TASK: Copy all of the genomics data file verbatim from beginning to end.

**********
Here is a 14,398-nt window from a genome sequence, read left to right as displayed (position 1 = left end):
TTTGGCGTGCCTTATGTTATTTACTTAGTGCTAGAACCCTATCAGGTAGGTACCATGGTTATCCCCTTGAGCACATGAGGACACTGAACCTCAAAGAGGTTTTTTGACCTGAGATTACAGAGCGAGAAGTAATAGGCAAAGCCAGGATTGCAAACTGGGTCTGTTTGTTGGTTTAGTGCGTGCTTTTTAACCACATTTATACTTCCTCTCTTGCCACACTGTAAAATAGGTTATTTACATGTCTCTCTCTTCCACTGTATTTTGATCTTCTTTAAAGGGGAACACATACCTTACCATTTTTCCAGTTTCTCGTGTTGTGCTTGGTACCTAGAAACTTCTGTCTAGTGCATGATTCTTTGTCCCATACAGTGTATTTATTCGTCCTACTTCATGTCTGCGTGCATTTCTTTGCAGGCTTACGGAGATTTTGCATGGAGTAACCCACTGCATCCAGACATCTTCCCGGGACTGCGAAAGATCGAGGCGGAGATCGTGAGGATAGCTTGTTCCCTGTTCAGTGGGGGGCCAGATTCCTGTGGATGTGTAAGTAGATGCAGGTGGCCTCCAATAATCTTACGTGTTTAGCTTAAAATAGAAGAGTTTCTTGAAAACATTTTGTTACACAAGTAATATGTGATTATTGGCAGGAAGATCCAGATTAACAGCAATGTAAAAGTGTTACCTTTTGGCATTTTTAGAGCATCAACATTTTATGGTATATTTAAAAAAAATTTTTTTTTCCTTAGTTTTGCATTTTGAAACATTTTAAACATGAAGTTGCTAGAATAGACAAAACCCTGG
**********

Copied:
Here is a 14,398-nt window from a genome sequence, read left to right as displayed (position 1 = left end):
TTTGGCGTGCCTTATGTTATTTACTTAGTGCTAGAACCCTATCAGGTAGGTACCATGGTTATCCCCTTGAGCACATGAGGACACTGAACCTCAAAGAGGTTTTTTGACCTGAGATTACAGAGCGAGAAGTAATAGGCAAAGCCAGGATTGCAAACTGGGTCTGTTTGTTGGTTTAGTGCGTGCTTTTTAACCACATTTATACTTCCTCTCTTGCCACACTGTAAAATAGGTTATTTACATGTCTCTCTCTTCCACTGTATTTTGATCTTCTTTAAAGGGGAACACATACCTTACCATTTTTCCAGTTTCTCGTGTTGTGCTTGGTACCTAGAAACTTCTGTCTAGTGCATGATTCTTTGTCCCATACAGTGTATTTATTCGTCCTACTTCATGTCTGCGTGCATTTCTTTGCAGGCTTACGGAGATTTTGCATGGAGTAACCCACTGCATCCAGACATCTTCCCGGGACTGCGAAAGATCGAGGCGGAGATCGTGAGGATAGCTTGTTCCCTGTTCAGTGGGGGGCCAGATTCCTGTGGATGTGTAAGTAGATGCAGGTGGCCTCCAATAATCTTACGTGTTTAGCTTAAAATAGAAGAGTTTCTTGAAAACATTTTGTTACACAAGTAATATGTGATTATTGGCAGGAAGATCCAGATTAACAGCAATGTAAAAGTGTTACCTTTTGGCATTTTTAGAGCATCAACATTTTATGGTATATTTAAAAAAAATTTTTTTTTCCTTAGTTTTGCATTTTGAAACATTTTAAACATGAAGTTGCTAGAATAGACAAAACCCTGG